Factors That Impact Your Brand
Your brand lives in the heads of people. So, while you have some influence over what or how people might feel about you, you do not have total control. That said, what you do have control over, you should be intentional about. But before you begin, you need to spend some time thinking about the factors that impact your brand.
So, what are the factors that most influence technology
The services you offer, how you present those services, how you execute those services, and how effective your customers find those services to be, all impact your brand. If your services and their benefits can be clearly articulated, your customers’ experiences with you are positive, and the results clear and beneficial, your brand and your company’s reputation will become much stronger. If not, the impact on your brand might be a little more nuanced. If the services you offer are not clear or are poorly executed or the results somewhat ambiguous, the impact on your brand will be negative. For this reason, it important to keep tabs on how your services are perceived by your customers. Ask yourself:
How are your services designed?
Is this well thought through, and is the design evident to would-be customers? This comes down to your project plans for the services you offer and your approach to project management. Is this evident? Are you telling this story?
How are your services packaged?
Are your services well presented? How do you lay out what you are going to do and how you are going to do it? Typically, this is how you should describe your services: as an overview, perhaps on your website; at a more detailed level, perhaps in a whitepaper or brochure or detail webpage; and at a very detailed level, at the start of a project.
How are your services supported?
What processes do you have in place to check progress and ensure project problems are being addressed quickly and correctly? Are these processes evident?
The world interacts with your company through your people. In the services business this is especially true. Even more so when you are sending teams to work on-site with customers. How your people behave and conduct their work reflects directly on your company and fundamentally impacts your brand for better or worse. But these are not the only people what will have an impact on how your company is perceived.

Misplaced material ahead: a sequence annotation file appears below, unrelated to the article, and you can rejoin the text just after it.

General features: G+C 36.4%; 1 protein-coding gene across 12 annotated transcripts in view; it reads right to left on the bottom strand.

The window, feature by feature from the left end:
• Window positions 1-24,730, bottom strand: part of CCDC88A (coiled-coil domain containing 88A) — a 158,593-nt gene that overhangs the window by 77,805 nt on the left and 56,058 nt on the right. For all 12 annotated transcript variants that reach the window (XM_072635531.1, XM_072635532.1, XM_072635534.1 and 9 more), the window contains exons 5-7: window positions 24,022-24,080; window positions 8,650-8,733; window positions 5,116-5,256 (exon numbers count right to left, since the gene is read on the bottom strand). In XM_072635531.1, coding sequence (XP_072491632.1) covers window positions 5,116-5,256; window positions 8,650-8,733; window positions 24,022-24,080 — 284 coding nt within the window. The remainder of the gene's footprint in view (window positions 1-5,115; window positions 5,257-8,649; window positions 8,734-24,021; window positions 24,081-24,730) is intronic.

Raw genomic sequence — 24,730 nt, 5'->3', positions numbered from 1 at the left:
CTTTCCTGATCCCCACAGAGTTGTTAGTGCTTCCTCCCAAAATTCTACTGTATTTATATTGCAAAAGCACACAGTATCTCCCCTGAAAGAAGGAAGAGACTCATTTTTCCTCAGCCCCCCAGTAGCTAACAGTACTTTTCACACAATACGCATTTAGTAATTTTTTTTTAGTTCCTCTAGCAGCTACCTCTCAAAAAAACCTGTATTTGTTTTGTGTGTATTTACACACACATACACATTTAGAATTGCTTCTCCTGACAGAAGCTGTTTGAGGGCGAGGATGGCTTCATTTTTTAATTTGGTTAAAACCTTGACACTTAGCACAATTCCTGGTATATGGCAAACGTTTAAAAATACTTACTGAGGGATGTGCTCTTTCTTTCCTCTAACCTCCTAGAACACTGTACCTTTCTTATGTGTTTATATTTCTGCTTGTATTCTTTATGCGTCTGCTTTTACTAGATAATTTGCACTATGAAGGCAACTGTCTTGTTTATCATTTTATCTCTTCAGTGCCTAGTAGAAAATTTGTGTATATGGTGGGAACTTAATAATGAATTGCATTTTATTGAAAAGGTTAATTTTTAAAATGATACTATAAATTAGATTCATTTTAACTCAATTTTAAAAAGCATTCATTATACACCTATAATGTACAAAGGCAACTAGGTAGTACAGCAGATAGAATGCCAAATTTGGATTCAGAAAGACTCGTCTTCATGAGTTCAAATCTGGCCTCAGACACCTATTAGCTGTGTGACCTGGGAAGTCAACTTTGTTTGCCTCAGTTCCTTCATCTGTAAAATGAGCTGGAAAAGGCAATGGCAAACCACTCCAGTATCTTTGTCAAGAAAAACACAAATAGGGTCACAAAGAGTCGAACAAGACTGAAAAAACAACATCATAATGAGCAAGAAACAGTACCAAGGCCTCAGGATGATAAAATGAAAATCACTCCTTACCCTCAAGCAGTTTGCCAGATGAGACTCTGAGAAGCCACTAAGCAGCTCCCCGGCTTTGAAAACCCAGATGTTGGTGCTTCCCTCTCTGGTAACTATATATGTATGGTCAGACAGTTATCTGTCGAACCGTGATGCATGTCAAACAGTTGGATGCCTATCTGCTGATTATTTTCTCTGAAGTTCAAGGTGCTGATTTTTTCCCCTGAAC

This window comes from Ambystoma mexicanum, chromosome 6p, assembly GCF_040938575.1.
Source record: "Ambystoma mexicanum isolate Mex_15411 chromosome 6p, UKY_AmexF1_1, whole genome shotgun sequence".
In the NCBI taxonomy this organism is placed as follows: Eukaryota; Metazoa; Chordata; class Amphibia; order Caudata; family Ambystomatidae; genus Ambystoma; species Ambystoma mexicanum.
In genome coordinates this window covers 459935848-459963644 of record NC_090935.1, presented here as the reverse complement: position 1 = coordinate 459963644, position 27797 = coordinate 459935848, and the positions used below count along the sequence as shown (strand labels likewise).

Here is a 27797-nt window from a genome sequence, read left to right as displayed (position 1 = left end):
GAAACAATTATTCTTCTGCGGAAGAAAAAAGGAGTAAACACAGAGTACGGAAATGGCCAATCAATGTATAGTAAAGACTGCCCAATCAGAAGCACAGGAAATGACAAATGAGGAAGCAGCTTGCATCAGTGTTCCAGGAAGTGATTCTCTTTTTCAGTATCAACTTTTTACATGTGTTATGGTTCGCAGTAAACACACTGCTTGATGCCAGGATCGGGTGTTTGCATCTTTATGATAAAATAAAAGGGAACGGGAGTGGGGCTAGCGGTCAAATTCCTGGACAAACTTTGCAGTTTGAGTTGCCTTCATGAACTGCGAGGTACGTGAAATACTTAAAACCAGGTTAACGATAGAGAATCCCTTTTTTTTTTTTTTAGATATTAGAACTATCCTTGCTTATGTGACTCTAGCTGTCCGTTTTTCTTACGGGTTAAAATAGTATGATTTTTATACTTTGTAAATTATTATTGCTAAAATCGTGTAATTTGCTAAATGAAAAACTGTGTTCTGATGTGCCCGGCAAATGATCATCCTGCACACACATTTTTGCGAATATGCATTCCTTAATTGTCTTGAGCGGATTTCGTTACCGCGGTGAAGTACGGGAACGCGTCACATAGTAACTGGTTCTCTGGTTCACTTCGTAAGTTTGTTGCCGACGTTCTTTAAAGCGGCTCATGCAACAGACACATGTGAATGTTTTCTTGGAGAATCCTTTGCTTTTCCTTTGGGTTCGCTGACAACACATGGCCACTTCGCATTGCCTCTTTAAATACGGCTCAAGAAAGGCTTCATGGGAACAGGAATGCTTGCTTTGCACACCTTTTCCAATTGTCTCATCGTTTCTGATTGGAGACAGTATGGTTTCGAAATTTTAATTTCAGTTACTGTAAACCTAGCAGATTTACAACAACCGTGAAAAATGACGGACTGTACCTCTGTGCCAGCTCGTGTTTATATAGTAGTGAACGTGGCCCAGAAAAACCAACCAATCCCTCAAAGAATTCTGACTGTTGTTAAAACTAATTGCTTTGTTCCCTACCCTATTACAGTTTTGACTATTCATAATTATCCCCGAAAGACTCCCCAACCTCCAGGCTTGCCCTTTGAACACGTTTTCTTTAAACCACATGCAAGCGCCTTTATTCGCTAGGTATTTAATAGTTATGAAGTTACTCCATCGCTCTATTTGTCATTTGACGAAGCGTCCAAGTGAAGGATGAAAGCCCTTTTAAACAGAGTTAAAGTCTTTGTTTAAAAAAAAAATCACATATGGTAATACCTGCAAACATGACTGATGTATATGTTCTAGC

Your sales staff will set a tone that can be good or bad. Your support staff (those who help your customers deal with or resolve problems with your services – in consulting this is often your management team) also have an impact, as do your back-office staff who deal with contractual or accounts payable issues. How these people behave and go about their business impacts your brand.
The way you present your business
Every morning you get up and get dressed and ready yourself to be presented to the world — for that we are all grateful! The point is, we make an effort. We start with our authentic selves and build an image of how we want to be perceived by others. In much the same way you have to build a purposeful and consistent image of your company every day. To do this, businesses need to think about their physical presence and their online presence.
Even without ever going to your office your would-be customers are going to form opinions about your business. Your address will have something to say: is it a residential, incubator, shared space, office park, downtown office address? Right or wrong — having an office adds a certain credibility. Companies that can afford decent office space might also attract (and afford) more expensive staff. Signage, and office layout can also add to your credibility. Not investing much in an office environment can tell a different story — either way this story needs to be intentional and consistent with your message and brand identity.
Your online presence
What you look like online needs to be consistent and help would-be customers get your message. You need to be able to be found. This comes down to what your website looks like and how well it functions. Your content (yes — you need to be producing content all the time!) says a lot about you. As does how it is presented.
This is also a place where you can promote your brand, showcase your brand identity, and engage with would-be customers in more meaningful ways by providing webinars and videos and content that educates and informs.